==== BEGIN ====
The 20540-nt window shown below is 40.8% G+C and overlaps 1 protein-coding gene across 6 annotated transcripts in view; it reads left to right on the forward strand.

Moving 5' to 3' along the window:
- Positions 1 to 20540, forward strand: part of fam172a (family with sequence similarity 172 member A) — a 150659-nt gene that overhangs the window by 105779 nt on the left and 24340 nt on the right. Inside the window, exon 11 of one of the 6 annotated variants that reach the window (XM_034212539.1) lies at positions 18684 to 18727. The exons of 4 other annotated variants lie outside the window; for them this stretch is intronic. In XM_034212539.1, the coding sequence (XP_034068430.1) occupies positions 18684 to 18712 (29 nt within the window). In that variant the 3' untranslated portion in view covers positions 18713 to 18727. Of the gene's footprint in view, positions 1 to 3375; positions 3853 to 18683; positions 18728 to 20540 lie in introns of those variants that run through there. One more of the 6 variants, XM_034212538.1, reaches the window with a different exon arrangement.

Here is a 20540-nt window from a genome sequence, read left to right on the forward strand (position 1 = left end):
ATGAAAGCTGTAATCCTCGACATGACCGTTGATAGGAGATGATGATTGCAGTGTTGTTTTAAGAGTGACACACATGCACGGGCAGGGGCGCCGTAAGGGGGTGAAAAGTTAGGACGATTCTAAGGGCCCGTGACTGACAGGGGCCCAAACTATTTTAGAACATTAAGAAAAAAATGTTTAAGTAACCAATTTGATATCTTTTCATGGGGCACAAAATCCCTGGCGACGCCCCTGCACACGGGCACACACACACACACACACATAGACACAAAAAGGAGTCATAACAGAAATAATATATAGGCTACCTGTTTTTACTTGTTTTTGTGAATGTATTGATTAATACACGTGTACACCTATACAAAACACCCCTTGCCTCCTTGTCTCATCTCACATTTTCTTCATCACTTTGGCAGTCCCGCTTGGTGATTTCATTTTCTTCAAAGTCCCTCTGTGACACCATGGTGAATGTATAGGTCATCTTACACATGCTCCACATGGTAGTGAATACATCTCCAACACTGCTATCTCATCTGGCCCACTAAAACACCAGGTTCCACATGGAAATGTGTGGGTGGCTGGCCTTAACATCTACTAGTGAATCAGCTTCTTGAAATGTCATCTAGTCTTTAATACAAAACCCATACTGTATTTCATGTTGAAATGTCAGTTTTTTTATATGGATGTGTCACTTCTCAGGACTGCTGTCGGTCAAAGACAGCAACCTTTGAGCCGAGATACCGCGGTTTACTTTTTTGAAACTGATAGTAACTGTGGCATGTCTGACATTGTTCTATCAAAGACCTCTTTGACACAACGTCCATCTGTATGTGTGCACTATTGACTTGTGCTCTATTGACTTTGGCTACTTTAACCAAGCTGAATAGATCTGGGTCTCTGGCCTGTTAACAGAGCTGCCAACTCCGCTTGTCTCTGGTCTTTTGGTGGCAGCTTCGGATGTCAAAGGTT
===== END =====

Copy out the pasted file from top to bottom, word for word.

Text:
The 20540-nt window shown below is 40.8% G+C and overlaps 1 protein-coding gene across 6 annotated transcripts in view; it reads left to right on the forward strand.

Moving 5' to 3' along the window:
- Positions 1 to 20540, forward strand: part of fam172a (family with sequence similarity 172 member A) — a 150659-nt gene that overhangs the window by 105779 nt on the left and 24340 nt on the right. Inside the window, exon 11 of one of the 6 annotated variants that reach the window (XM_034212539.1) lies at positions 18684 to 18727. The exons of 4 other annotated variants lie outside the window; for them this stretch is intronic. In XM_034212539.1, the coding sequence (XP_034068430.1) occupies positions 18684 to 18712 (29 nt within the window). In that variant the 3' untranslated portion in view covers positions 18713 to 18727. Of the gene's footprint in view, positions 1 to 3375; positions 3853 to 18683; positions 18728 to 20540 lie in introns of those variants that run through there. One more of the 6 variants, XM_034212538.1, reaches the window with a different exon arrangement.

Here is a 20540-nt window from a genome sequence, read left to right on the forward strand (position 1 = left end):
ATGAAAGCTGTAATCCTCGACATGACCGTTGATAGGAGATGATGATTGCAGTGTTGTTTTAAGAGTGACACACATGCACGGGCAGGGGCGCCGTAAGGGGGTGAAAAGTTAGGACGATTCTAAGGGCCCGTGACTGACAGGGGCCCAAACTATTTTAGAACATTAAGAAAAAAATGTTTAAGTAACCAATTTGATATCTTTTCATGGGGCACAAAATCCCTGGCGACGCCCCTGCACACGGGCACACACACACACACACACATAGACACAAAAAGGAGTCATAACAGAAATAATATATAGGCTACCTGTTTTTACTTGTTTTTGTGAATGTATTGATTAATACACGTGTACACCTATACAAAACACCCCTTGCCTCCTTGTCTCATCTCACATTTTCTTCATCACTTTGGCAGTCCCGCTTGGTGATTTCATTTTCTTCAAAGTCCCTCTGTGACACCATGGTGAATGTATAGGTCATCTTACACATGCTCCACATGGTAGTGAATACATCTCCAACACTGCTATCTCATCTGGCCCACTAAAACACCAGGTTCCACATGGAAATGTGTGGGTGGCTGGCCTTAACATCTACTAGTGAATCAGCTTCTTGAAATGTCATCTAGTCTTTAATACAAAACCCATACTGTATTTCATGTTGAAATGTCAGTTTTTTTATATGGATGTGTCACTTCTCAGGACTGCTGTCGGTCAAAGACAGCAACCTTTGAGCCGAGATACCGCGGTTTACTTTTTTGAAACTGATAGTAACTGTGGCATGTCTGACATTGTTCTATCAAAGACCTCTTTGACACAACGTCCATCTGTATGTGTGCACTATTGACTTGTGCTCTATTGACTTTGGCTACTTTAACCAAGCTGAATAGATCTGGGTCTCTGGCCTGTTAACAGAGCTGCCAACTCCGCTTGTCTCTGGTCTTTTGGTGGCAGCTTCGGATGTCAAAGGTT